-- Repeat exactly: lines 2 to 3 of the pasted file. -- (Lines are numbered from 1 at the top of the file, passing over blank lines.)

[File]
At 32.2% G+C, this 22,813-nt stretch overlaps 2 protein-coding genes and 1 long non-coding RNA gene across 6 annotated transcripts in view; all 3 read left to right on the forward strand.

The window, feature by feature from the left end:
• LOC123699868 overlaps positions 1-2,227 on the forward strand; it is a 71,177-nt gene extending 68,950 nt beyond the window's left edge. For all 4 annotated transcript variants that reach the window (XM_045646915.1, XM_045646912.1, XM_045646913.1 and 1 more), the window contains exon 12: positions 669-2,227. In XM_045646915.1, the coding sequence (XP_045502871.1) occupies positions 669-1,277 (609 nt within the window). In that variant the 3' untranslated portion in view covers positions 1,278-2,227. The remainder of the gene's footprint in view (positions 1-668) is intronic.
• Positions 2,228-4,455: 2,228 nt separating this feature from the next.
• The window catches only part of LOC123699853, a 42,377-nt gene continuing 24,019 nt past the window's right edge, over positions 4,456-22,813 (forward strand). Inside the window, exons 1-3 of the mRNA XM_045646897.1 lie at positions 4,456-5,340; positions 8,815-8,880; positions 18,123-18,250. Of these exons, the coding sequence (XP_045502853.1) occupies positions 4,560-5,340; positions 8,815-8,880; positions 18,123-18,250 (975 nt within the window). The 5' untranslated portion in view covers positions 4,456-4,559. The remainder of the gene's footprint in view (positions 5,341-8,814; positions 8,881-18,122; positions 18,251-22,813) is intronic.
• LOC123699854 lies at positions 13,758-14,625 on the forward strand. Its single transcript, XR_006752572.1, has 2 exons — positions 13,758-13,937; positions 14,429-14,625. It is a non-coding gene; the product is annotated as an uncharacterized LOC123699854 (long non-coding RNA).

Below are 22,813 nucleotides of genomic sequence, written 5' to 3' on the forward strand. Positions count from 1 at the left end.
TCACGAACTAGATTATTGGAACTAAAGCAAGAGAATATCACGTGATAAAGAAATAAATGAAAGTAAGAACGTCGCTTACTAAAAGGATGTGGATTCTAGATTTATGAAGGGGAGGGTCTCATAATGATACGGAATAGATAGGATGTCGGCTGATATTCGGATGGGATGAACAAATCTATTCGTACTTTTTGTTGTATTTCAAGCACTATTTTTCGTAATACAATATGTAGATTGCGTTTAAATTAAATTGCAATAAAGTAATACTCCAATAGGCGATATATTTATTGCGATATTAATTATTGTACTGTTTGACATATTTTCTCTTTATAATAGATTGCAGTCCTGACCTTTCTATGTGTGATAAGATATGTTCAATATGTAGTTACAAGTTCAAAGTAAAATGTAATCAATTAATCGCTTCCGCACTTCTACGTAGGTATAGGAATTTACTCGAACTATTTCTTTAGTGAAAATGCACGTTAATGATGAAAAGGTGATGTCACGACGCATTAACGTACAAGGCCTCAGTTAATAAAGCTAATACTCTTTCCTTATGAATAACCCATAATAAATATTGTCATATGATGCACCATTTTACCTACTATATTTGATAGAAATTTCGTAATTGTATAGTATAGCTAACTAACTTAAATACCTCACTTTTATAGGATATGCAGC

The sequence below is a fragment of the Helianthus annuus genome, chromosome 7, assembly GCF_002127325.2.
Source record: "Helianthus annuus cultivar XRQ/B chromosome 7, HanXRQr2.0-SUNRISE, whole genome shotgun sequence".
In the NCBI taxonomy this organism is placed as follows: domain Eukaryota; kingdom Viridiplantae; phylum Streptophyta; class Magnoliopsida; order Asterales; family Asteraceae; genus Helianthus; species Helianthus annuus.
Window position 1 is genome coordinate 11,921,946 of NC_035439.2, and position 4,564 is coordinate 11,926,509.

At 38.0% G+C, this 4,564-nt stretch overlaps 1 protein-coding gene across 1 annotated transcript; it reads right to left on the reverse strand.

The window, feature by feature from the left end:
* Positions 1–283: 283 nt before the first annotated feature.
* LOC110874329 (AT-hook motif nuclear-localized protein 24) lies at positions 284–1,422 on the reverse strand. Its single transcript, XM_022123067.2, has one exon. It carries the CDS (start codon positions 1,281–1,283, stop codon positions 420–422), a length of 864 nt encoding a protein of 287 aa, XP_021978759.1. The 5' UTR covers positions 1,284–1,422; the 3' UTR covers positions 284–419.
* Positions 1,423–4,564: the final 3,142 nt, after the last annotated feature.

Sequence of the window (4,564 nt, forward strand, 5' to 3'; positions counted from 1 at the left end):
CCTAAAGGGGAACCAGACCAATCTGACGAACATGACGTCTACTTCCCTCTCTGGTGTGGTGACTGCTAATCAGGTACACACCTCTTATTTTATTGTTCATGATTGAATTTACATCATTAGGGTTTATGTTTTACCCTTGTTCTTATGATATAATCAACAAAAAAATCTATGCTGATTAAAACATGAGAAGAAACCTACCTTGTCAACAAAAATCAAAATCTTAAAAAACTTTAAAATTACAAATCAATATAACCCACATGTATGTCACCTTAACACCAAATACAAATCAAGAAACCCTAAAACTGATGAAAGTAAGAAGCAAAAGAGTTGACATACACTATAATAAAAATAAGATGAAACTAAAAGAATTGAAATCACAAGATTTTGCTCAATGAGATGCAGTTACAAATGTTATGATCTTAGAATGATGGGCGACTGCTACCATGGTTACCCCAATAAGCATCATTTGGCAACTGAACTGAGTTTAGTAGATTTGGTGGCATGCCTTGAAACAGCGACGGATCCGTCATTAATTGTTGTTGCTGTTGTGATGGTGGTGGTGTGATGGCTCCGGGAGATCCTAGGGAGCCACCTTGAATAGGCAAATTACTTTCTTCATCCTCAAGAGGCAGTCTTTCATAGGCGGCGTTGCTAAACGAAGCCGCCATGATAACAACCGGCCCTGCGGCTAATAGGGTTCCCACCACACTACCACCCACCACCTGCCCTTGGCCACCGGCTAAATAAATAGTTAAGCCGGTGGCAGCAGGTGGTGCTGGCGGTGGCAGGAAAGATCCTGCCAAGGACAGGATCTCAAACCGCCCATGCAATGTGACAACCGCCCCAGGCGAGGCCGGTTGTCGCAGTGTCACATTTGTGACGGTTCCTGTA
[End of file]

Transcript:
The window, feature by feature from the left end:
• LOC123699868 overlaps positions 1-2,227 on the forward strand; it is a 71,177-nt gene extending 68,950 nt beyond the window's left edge. For all 4 annotated transcript variants that reach the window (XM_045646915.1, XM_045646912.1, XM_045646913.1 and 1 more), the window contains exon 12: positions 669-2,227. In XM_045646915.1, the coding sequence (XP_045502871.1) occupies positions 669-1,277 (609 nt within the window). In that variant the 3' untranslated portion in view covers positions 1,278-2,227. The remainder of the gene's footprint in view (positions 1-668) is intronic.